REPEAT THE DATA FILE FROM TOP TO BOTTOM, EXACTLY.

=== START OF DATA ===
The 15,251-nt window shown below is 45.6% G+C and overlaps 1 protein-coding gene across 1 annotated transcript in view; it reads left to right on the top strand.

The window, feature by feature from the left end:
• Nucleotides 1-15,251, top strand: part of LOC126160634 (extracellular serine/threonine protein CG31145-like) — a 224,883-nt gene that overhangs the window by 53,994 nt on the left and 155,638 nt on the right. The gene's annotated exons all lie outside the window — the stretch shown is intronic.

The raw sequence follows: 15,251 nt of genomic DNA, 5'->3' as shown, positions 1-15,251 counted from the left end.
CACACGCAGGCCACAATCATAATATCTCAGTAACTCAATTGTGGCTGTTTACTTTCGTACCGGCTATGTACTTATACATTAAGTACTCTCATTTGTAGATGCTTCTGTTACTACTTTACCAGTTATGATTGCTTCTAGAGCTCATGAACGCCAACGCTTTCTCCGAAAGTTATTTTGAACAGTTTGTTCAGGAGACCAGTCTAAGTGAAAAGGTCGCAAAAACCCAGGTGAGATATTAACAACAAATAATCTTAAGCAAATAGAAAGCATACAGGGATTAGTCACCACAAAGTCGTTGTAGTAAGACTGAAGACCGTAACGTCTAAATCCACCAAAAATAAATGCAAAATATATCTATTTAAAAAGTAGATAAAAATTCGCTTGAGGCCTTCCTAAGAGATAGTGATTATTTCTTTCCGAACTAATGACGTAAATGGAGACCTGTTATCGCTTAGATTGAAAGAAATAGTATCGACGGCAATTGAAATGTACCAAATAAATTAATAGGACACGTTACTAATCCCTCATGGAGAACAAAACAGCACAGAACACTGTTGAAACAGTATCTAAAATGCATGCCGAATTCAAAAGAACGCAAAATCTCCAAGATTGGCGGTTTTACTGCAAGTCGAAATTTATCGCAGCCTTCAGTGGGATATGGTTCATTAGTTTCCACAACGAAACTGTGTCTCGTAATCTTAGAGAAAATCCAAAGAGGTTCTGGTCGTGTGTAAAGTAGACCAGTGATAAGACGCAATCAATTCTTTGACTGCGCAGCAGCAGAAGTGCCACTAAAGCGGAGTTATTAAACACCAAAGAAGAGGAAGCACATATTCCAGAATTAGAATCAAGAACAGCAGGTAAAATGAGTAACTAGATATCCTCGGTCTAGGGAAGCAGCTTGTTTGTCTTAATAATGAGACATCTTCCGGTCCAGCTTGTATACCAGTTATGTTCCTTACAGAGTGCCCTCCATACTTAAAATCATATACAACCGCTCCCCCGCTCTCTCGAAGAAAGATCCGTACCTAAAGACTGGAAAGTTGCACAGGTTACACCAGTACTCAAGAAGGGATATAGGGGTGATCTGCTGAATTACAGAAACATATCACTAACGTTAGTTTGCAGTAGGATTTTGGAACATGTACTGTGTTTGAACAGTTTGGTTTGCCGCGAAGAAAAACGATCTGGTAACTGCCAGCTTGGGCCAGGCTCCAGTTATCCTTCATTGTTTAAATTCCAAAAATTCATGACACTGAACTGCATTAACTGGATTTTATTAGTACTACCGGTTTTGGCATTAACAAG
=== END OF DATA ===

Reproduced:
The 15,251-nt window shown below is 45.6% G+C and overlaps 1 protein-coding gene across 1 annotated transcript in view; it reads left to right on the top strand.

The window, feature by feature from the left end:
• Nucleotides 1-15,251, top strand: part of LOC126160634 (extracellular serine/threonine protein CG31145-like) — a 224,883-nt gene that overhangs the window by 53,994 nt on the left and 155,638 nt on the right. The gene's annotated exons all lie outside the window — the stretch shown is intronic.

The raw sequence follows: 15,251 nt of genomic DNA, 5'->3' as shown, positions 1-15,251 counted from the left end.
CACACGCAGGCCACAATCATAATATCTCAGTAACTCAATTGTGGCTGTTTACTTTCGTACCGGCTATGTACTTATACATTAAGTACTCTCATTTGTAGATGCTTCTGTTACTACTTTACCAGTTATGATTGCTTCTAGAGCTCATGAACGCCAACGCTTTCTCCGAAAGTTATTTTGAACAGTTTGTTCAGGAGACCAGTCTAAGTGAAAAGGTCGCAAAAACCCAGGTGAGATATTAACAACAAATAATCTTAAGCAAATAGAAAGCATACAGGGATTAGTCACCACAAAGTCGTTGTAGTAAGACTGAAGACCGTAACGTCTAAATCCACCAAAAATAAATGCAAAATATATCTATTTAAAAAGTAGATAAAAATTCGCTTGAGGCCTTCCTAAGAGATAGTGATTATTTCTTTCCGAACTAATGACGTAAATGGAGACCTGTTATCGCTTAGATTGAAAGAAATAGTATCGACGGCAATTGAAATGTACCAAATAAATTAATAGGACACGTTACTAATCCCTCATGGAGAACAAAACAGCACAGAACACTGTTGAAACAGTATCTAAAATGCATGCCGAATTCAAAAGAACGCAAAATCTCCAAGATTGGCGGTTTTACTGCAAGTCGAAATTTATCGCAGCCTTCAGTGGGATATGGTTCATTAGTTTCCACAACGAAACTGTGTCTCGTAATCTTAGAGAAAATCCAAAGAGGTTCTGGTCGTGTGTAAAGTAGACCAGTGATAAGACGCAATCAATTCTTTGACTGCGCAGCAGCAGAAGTGCCACTAAAGCGGAGTTATTAAACACCAAAGAAGAGGAAGCACATATTCCAGAATTAGAATCAAGAACAGCAGGTAAAATGAGTAACTAGATATCCTCGGTCTAGGGAAGCAGCTTGTTTGTCTTAATAATGAGACATCTTCCGGTCCAGCTTGTATACCAGTTATGTTCCTTACAGAGTGCCCTCCATACTTAAAATCATATACAACCGCTCCCCCGCTCTCTCGAAGAAAGATCCGTACCTAAAGACTGGAAAGTTGCACAGGTTACACCAGTACTCAAGAAGGGATATAGGGGTGATCTGCTGAATTACAGAAACATATCACTAACGTTAGTTTGCAGTAGGATTTTGGAACATGTACTGTGTTTGAACAGTTTGGTTTGCCGCGAAGAAAAACGATCTGGTAACTGCCAGCTTGGGCCAGGCTCCAGTTATCCTTCATTGTTTAAATTCCAAAAATTCATGACACTGAACTGCATTAACTGGATTTTATTAGTACTACCGGTTTTGGCATTAACAAG